In the view of the respondents, this was seen as a sign of integration and respect to the preliminary organizational culture.
Trade Union Merger Strategies: Purpose, Process, and Performance
Finally, another point highlighted by respondents was the strategic alignment resulting from the business combination. Participation in a business combination transaction allowed BetaGama, AlfaStigma and Sigma Brazil, to obtain important competitive advantages due to the integration of technology, knowledge, personal, financial and proceedings arising from their parent companies. In the interviews, it allowed them to an organizational reconfiguration, resulting in increased management of these companies to new heights. The summary of this evidence collected in the case studies are presented in Table 3.
Table 3. To enhance the market share, while strengthening its position in the market in the face of a competition that was showing to be stronger. To enhance the national performance of Delta, in addition to s entering other market segments yet to be explored, in order to work in the future through association with other international company.
https://prososramru.tk Complementarities of the business from both merged companies, generate competitive advantages the would not be placed by the companies one alone; Increment of the joint turnover of the participating companies when they are united; Enhancement of the sales potential and technical support for products and services of the company resulting from the merger.
Access to global clients from the purchasing company, while having alignment of local businesses with the ones already made internationally; Financial contribution made by the acquiring company; Possibility to insert Delta's products and services into other global markets attended by the acquiring company, and contribution of technical knowledge and Sigma's market into Delta's processes; Cultural similarity and relationship based on mutual trust.
Use of own resources from the companies involved for merger financing; Competitive strengthening of the company resulting from the operation in the market and from the merger, in order to raise barriers to the entry of new competitors or hamper strong competitors; Maintenance of director board of both companies in the business; Optimization of the administrative structure of the company resulting from the operation, making it more efficient and functional because of the reconfiguration of indirect costs.
Propensity for the business to be concluded from both parts; Negotiation process based on trust in the performance of the acquiring company; Business alignment from both companies; Use of external advisories specialized in aspects of the acquisition operation that Delta did not have conditions to analyze financial and law areas ; Delta's Board is maintained for conducting the subsidiary Sigma Brazil; Integration of processes, technology, and knowledge, while generating synergies and strengthening competition of the company emerged with the acquisition.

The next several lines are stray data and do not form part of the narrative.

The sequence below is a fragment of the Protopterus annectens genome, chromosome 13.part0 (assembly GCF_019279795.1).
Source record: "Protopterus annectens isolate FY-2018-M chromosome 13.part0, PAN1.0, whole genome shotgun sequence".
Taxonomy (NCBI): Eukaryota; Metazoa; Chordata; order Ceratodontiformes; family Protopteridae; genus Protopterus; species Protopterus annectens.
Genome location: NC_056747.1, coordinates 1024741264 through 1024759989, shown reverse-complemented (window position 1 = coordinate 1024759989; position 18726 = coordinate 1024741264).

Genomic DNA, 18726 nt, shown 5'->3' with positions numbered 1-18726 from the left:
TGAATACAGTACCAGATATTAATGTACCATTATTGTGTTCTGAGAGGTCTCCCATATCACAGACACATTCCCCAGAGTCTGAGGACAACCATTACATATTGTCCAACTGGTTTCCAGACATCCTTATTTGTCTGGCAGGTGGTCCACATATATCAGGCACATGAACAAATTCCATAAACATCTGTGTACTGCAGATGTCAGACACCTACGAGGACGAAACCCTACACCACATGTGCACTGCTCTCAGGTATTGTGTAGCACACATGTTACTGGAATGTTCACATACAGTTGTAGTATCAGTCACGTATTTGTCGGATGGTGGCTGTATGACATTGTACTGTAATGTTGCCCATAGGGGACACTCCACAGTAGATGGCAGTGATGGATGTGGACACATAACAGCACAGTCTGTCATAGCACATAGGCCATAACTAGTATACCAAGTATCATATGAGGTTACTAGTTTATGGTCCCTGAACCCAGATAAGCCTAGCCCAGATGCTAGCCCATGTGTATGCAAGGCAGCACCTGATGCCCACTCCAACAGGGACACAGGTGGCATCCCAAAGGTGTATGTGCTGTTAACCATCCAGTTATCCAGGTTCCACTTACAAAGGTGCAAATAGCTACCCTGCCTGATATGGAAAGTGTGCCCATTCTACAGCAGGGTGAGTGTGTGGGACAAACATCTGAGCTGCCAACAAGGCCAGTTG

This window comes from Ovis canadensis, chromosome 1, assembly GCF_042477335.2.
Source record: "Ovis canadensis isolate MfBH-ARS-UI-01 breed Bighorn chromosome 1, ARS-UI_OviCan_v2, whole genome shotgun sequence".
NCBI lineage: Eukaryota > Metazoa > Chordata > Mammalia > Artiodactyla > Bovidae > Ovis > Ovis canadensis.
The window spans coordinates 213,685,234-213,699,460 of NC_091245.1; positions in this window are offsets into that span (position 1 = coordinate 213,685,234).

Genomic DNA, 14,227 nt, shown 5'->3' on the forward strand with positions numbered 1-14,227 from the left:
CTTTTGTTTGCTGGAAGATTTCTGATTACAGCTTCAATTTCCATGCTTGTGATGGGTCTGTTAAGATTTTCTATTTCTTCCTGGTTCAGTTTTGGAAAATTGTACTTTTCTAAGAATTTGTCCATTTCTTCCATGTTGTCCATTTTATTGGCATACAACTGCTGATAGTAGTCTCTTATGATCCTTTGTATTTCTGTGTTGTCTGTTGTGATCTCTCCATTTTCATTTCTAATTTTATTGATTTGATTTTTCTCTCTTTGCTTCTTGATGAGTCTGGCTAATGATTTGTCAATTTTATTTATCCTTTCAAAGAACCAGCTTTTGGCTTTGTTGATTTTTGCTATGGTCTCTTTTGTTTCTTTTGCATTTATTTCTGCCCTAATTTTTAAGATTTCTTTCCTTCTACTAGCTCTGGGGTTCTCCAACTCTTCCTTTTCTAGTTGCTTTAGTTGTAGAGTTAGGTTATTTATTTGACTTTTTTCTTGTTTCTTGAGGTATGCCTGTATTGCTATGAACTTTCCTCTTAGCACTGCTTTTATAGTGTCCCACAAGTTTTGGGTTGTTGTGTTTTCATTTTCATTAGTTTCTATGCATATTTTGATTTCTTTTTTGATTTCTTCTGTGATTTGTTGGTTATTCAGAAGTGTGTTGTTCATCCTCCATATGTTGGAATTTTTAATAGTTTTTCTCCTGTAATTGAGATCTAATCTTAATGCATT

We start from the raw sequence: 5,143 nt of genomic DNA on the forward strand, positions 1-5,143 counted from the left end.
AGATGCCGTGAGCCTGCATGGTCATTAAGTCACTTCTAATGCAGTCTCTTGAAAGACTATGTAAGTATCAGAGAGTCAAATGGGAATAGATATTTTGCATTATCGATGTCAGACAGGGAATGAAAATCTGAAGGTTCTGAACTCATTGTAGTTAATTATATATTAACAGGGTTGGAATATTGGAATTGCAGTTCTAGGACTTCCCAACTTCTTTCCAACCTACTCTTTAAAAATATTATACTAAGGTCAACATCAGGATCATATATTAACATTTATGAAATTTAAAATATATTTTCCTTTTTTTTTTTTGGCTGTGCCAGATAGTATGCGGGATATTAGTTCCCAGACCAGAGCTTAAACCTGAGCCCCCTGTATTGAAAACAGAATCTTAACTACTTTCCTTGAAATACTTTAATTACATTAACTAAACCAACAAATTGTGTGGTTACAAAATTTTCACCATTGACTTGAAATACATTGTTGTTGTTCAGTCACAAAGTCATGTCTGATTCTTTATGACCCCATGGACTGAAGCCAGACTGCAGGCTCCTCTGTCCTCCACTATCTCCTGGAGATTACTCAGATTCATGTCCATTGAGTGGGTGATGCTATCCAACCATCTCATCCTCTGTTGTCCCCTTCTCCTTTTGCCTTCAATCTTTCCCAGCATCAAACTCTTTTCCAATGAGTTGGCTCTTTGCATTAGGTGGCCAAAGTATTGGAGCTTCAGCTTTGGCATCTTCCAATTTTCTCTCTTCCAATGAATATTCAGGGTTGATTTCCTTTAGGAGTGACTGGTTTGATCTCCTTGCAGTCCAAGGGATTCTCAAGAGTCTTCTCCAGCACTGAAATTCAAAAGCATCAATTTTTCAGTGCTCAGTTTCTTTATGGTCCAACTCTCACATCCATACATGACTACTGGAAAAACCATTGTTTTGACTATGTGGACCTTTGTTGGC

Source: Research data. Though in cases A and B the invitation made by the proposing companies have referred to the solving of problems connected to the competitive capacity of the companies, the passive so to speak condition regarding the process of business combination allowed these companies to examine the proposals received in the light of this condition at the time.
The DMP was conducted with the adoption of a customized solution for the companies except for case C, that adopted a prompt solution, following the proposal of the purchasing company , aiming to adapt the proposals offered by the potential acquiring companies to the needs and wishes of the acquired companies. Eventual restriction or negative reactions to the proposals of business combination practically did not occur.
It made possible for conflicts allegedly be inexistent between the parts and collaborated for the time with the SDMP to be relatively short in both cases, being in average five months and a half. There is not much emphasis on domestic acquisition, as companies from these regions continue to show an increase in desire to drive growth through a cross border acquisition. At the same time Singapore and UAE are two of the countries which believe in growing through cross border acquisitions. Australian is focussing on domestic market only as part of their acquisition strategy.
So the role of managers plays a significant role in this era of globalization.
Each organisation which is merging brings a culture with itself, when merged with another, is bound to affect each other. So change is inevitable. During merger and acquisition, organisation faces the most abstruse and recalcitrant problem: resistance to change. The manager has not communicated well the detailed aspects of the change. People may only understand the change in broad terms and not in practical terms. Employee does not know how they should go about for change and are not convinced about the purpose of change.